This has not yet been worked out, but might be possible. When printing (to a file or otherwise) Adobe Reader will fit the pages into the printable area of the selected printer. Now the idea would be to choose the special printer "Custom …". This allows you to enter a lp print command. Per the lp documentation, CUPS lp understands options to set the margins. For 2cm at top and bottom and 3cm at left and right, use this command:

/usr/bin/lp -o page-top=57 -o page-bottom=57 -o page-left=85 -o page-right=85

However, this currently does not work our, for an unknown reason. It does not change anything, i.e. the document is printed as if you selected "Page scaling: none" instead of "Page scaling: fit to printable area". If this command is not possible, another alternative would be to set up a printer definition with exactly the margins you desire, in a way that lets you change these margins easily.

If you just need "larger" margins around your page (without exact measures), you can do the following:

  1. Print the file with Adobe Reader to a PS file. Use the option "Page scaling: fit o printable area". Try several different printers including the "Custom …" special printer to find one that adds margins of the same size all around the page. This step will generate a PS file with larger margins than the original PDF file had, even though this is not correctly shown in the preview of Adobe Reader 8.1.1.
  2. Convert the file to a PDF file by using ps2pdf.
  3. Repeat from step 1 with your new PDF file until the margins are large enough for you.

This method has the obvious disadvantage of not allowing to specify the margins exactly, but at least the file retains vector fonts and graphics (unlike whenusing pstops, see above).

If you need the margin adjustents in combination with Adobe Readers n-up printing (e.g. 2 pages per sheet), and if you can adjust the margins in your source file (before generating the initial PDF), you can do the following: adust the margins in the original file so that, after the n-up scaling, these margins together with the selected printer's margins, result in the margins you desire. When printing one two pages A4 on one sheet A4 with the special prnter "Custom …" in Adobe Reader 8.1.1, the following margins are used (measured in the output A4 page):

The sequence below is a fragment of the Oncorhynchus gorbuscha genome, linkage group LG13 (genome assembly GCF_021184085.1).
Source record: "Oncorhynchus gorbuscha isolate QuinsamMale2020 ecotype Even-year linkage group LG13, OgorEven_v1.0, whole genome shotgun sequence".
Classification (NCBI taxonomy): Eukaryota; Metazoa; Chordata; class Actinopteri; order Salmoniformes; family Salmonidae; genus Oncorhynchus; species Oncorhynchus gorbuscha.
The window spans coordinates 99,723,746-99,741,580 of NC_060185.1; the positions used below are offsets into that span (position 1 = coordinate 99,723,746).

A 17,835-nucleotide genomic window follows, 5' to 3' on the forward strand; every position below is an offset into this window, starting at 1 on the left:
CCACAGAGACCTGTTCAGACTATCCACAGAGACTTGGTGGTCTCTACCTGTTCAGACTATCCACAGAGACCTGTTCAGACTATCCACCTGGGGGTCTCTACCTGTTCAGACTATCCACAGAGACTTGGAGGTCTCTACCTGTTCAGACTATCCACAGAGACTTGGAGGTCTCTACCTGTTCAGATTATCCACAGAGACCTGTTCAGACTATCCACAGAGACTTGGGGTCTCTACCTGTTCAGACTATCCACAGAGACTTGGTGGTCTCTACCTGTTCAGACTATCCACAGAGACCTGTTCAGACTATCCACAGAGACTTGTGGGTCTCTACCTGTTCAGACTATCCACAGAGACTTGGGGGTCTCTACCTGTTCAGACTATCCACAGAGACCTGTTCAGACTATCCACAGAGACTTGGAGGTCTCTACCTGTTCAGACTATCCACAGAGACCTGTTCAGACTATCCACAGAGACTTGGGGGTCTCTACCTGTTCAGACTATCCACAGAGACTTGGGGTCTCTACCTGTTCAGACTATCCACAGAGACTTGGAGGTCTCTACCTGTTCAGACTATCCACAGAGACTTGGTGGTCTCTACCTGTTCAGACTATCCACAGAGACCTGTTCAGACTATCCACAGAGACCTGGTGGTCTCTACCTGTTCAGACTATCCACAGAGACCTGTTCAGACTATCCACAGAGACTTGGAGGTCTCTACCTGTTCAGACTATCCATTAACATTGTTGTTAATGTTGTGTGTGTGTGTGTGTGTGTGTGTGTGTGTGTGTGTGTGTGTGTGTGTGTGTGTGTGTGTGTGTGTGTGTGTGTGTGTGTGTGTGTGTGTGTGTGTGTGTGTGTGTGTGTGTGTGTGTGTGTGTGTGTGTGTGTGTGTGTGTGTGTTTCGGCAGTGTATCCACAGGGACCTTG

• left 5,25mm
  • right 13,71mm
  • top 6,59mm
  • bottom 6,59mm (probably)

 

 

7 thoughts on “How to scale the page content of PDF files?

  1. Thanks a lot! The Alternative 1 works for me. You need to change the BeginPage section to this:
    “<</BeginPage{0.9 0.9 scale 29.75 42.1 translate}>> setpagedevice”
    It scales the page down by 10%. The size of an a4 page is 595×842 in ghostscript. If you scale it down by 10% you need to adjust the content with the translate command by 5% right and 5% up so it will be 5-5% places on the edges of the paper.

  2. Thomas, great that you could work this thing out! I’m gonna correct it in the article. Thank you!

  3. I realize I’m late to this party, but it’s a high google result and I found the first solution excellent. so I whipped up a script that takes a filename and a scaling factor, (1.1 is 10% bigger, .9 10% smaller) (unix/linux, obviously):

    #! /bin/sh

    #idea from http://ma.juii.net/blog/scale-page-content-of-pdf-files

    IN=`echo $1 | sed -e “s/\(\.pdf\)$//”`
    OUT=${IN}.out.pdf
    IN=${IN}.pdf

    SCALE=$2

    if [ "x$SCALE" = "x" ] ; then
    SCALE=1.1
    fi

    V=`echo “( 1.0 – $SCALE ) * 29.75 * 10″ | bc –`
    H=`echo “( 1.0 – $SCALE ) * 42.1 * 10″ | bc –`

    echo $IN $OUT $SCALE $V $H

    gs -q -dNOPAUSE -dBATCH -sDEVICE=pdfwrite -dSAFER -dCompatibilityLevel=”1.5″ \
    -dPDFSETTINGS=”/printer” -dSubsetFonts=true -dEmbedAllFonts=true \
    -sPAPERSIZE=a4 -sOutputFile=$OUT \
    -c “<> setpagedevice” \
    -f $IN

  4. d’ohh. html problems. i’ll try again

    #! /bin/sh

    #idea from http://ma.juii.net/blog/scale-page-content-of-pdf-files

    IN=`echo $1 | sed -e “s/\(\.pdf\)$//”`
    OUT=${IN}.out.pdf
    IN=${IN}.pdf

    SCALE=$2

    if [ "x$SCALE" = "x" ] ; then
    SCALE=1.1
    fi

    V=`echo “( 1.0 – $SCALE ) * 29.75 * 10″ | bc –`
    H=`echo “( 1.0 – $SCALE ) * 42.1 * 10″ | bc –`

    echo $IN $OUT $SCALE $V $H

    gs -q -dNOPAUSE -dBATCH -sDEVICE=pdfwrite -dSAFER -dCompatibilityLevel=”1.5″ \
    -dPDFSETTINGS=”/printer” -dSubsetFonts=true -dEmbedAllFonts=true \
    -sPAPERSIZE=a4 -sOutputFile=$OUT \
    -c “<</BeginPage{ $SCALE $SCALE scale $V $H translate}>> setpagedevice” \
    -f $IN

  5. crooney, thanks for the contribution, much appreciated! I know code sucks in my comment section ;) but you’re welcome to put it into a Github gist (for example) and link it here.